Switzer Fellows 2015 retreats and leadership trainings

Switzer Fellows 2015 retreats and leadership trainings

Posted by Lissa Widoff on Tuesday, November 17 2015

Fellows:

Lissa Widoff

The annual fall Switzer Fellows retreats concluded in early October and were enriching experiences for the new 2015 Fellows and alumni who participated. We are pleased that the ongoing relationship with Rockwood Leadership Institute continues to attract Fellow alums to the retreats, enhancing the experience for new Fellows and keeping Network connections across Fellowship years alive.  We held our New England retreat at the Warren Center in Ashland, MA, and had several alumni join for the workshop on Saturday and others join on Sunday for a hike with esteemed forest ecologist (and former Switzer Foundation Trustee and Antioch New England professor) Tom Wessels to “read the forested landscape”. In both New England and California, it was great to have many alumni attend and help us kick off this 30th anniversary year with special activities including the family-friendly Sunday hikes.

In California, our popular venue at NatureBridge in Marin Headlands (formerly called Headlands institute) allowed for beach and hillside hikes when we weren’t immersed in our trainings or networking. In addition to a reprise of the Rockwood Leadership Institute one-day Leadership training, we also held a concurrent training on race and privilege in leadership for alumni. For this, we partnered with Visions, Inc., a training group dedicated to helping organizations and individuals build awareness about systemic oppression and how to reflect on our language, thought processes and assumptions that all contribute, often unconsciously, to systemic bias and oppression. Simply put, those of us who operate within the system of white privilege often don’t notice how that very privilege can blind us to the real experience of people of color, different sexual orientation and ethnicity. Our group surfaced assumptions in our mostly “white” group and began the difficult conversations that hopefully build trust – first among ourselves and then the communities within which we work and the personal relationships we foster.  It is important work and I would love to see Switzer Fellows working across our own differences to learn and practice together.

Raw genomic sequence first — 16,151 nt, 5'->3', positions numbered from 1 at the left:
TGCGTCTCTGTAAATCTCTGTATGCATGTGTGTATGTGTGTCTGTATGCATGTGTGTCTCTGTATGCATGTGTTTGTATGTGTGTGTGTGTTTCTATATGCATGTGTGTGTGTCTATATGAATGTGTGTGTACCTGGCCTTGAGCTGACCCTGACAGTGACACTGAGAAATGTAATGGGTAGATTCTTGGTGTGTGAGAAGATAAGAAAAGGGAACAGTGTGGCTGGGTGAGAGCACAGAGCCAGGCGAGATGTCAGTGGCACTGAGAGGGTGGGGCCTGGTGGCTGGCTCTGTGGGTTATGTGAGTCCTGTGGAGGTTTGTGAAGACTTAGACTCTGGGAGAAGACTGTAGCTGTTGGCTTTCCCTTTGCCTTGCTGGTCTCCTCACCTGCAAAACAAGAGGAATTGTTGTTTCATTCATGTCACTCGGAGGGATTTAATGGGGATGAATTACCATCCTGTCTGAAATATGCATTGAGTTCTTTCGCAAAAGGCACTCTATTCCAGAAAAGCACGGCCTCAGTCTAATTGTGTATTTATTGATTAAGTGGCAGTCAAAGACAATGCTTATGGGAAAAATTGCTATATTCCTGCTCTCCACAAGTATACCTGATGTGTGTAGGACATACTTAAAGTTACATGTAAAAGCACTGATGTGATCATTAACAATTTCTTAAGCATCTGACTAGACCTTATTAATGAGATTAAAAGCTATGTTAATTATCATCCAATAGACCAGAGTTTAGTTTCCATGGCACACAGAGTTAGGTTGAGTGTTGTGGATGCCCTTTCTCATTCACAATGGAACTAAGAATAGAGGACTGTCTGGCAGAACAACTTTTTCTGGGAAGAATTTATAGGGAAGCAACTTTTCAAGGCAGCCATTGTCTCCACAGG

We plan to offer this same training in Boston on Friday, March 25, 2016, and remain open to how we can further this important conversation within the Switzer Fellowship Network.  While we have many Fellows whose work embodies fighting for social and environmental justice, we ALL have a responsibility to recognize the oppressive forces that exist within our social and political systems that can be a barrier to change, as well as our own assumptions about the experiences of others. I hope that many of you can join us in March and let us know if you would like to see particular trainings or formats to move this dialogue forward within the Foundation. 

 

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